It probably is following the last year’s long-awaited introduction of the Xbox One and PlayStation 4 consoles — and growing interest in downloaded games — researchers at The NPD Group conclude in a new report on 2013 Games Market Dynamics: U.S. The firm says that total spending on video game content increased 1% to $15.39B. Consumers paid $7.22B for downloaded games, and $1.83B for used and rentals. That more than compensated for the 11% drop, to $6.34B, in sales of new physical video games for consoles and PCs. Hardware sales were up 5% — NPD doesn’t provide a dollar number — resulting in a 2% increase in spending for hardware and software combined. Consumer outlays for hardware and software fell in 2012 and 2011, NPD said. But with Microsoft and Sony offering next-gen devices to follow Nintendo’s Wii U in 2012, it’s “a positive indicator for future market growth as we enter the first full year with all three new consoles on the market,” NPD analyst Liam Callahan says. He’s impressed by research showing that 36% of people 13 and over played downloaded games. Teens and young adults are the biggest market, of course, but “there is no particular point after age 25 where incidence declines significantly.” (Really? Not even among people over 70?)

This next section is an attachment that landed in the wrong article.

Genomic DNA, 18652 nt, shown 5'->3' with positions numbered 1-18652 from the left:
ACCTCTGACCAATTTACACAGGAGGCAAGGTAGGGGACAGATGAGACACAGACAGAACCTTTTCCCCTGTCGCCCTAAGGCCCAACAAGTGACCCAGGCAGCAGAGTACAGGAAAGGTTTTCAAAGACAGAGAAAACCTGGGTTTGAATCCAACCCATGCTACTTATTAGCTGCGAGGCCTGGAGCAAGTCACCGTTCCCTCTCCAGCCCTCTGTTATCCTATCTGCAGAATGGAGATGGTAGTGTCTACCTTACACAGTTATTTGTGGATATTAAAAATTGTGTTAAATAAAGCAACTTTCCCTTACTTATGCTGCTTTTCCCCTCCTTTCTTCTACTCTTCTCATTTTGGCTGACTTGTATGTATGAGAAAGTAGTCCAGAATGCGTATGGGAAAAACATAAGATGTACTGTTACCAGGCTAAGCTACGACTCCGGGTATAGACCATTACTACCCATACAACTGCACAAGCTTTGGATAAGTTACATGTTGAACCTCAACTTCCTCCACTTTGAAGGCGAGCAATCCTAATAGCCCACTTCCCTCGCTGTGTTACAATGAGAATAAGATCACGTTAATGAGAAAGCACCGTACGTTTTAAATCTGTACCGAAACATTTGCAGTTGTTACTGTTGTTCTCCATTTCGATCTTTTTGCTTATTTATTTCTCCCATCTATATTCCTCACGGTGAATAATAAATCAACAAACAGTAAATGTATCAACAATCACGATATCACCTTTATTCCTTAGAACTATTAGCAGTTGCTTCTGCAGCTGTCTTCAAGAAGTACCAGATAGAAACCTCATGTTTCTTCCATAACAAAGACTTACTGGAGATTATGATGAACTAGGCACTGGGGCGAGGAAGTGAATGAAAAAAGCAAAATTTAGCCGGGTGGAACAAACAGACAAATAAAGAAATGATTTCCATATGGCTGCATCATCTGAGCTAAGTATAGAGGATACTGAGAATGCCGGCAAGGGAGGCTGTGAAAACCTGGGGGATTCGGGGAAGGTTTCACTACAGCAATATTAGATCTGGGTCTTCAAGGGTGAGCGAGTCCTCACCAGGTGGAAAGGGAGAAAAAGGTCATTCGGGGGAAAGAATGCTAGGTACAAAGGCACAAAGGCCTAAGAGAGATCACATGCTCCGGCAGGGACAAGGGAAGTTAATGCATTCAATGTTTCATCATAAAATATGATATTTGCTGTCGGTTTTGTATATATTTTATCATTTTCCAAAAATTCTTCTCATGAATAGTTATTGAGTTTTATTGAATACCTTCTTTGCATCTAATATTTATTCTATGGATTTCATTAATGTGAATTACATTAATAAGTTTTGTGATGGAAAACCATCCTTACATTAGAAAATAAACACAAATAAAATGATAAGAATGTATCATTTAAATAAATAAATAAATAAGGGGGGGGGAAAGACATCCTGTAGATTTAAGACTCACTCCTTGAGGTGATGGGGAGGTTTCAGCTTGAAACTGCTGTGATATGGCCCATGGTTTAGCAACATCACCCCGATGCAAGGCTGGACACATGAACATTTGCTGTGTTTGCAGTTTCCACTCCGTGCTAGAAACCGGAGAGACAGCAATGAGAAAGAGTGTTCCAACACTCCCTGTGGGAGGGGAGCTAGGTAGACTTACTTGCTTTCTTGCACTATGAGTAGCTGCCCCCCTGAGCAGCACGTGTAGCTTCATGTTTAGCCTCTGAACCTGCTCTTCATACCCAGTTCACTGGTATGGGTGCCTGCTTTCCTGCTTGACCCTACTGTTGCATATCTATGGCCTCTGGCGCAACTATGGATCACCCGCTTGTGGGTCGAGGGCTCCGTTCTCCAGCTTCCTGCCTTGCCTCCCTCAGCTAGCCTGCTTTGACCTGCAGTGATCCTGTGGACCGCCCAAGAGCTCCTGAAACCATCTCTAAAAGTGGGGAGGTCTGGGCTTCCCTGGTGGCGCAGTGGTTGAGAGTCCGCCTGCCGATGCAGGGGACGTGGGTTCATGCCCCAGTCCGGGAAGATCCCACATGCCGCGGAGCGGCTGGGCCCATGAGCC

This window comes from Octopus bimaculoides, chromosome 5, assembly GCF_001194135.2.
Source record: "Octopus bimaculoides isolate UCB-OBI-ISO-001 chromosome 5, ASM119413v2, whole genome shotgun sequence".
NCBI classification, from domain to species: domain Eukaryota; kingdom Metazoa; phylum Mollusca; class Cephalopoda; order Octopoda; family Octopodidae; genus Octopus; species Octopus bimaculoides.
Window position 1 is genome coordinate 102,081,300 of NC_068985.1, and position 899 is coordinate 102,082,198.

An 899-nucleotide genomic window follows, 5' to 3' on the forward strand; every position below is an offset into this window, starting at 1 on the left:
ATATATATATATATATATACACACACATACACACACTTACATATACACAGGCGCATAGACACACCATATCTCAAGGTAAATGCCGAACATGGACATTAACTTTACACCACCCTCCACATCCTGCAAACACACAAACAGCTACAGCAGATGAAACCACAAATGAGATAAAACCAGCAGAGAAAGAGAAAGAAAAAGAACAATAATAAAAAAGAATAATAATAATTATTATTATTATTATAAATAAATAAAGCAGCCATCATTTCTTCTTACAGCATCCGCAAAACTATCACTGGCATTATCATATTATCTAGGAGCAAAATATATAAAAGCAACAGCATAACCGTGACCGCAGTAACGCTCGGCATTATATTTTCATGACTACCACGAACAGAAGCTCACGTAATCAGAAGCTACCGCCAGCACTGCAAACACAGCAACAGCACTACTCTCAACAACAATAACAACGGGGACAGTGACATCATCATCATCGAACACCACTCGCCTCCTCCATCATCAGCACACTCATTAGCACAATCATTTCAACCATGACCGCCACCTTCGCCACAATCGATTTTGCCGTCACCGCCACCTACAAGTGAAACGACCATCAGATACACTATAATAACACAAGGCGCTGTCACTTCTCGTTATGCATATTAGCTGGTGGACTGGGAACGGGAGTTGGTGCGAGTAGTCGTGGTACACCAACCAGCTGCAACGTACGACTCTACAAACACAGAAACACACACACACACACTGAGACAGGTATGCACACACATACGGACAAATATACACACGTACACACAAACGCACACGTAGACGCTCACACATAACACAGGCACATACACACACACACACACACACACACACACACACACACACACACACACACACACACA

Wedbush analyst Michael Pachter also is upbeat about video games in a 170-page report on the industry out today. He forecasts $7.3B in sales of physical games in 2014. That’s still way below the $13.6B peak in 2008, and is “only a fraction of the level of movie box office, rentals and sales” — estimated at $27B last year. But it indicates that “there is significant potential for future growth.” He adds that game makers should see “a significant revenue contribution from sales of digital content over the next several years” not including subscriptions, a model that he says “is outdated and destined to see declining revenue.”
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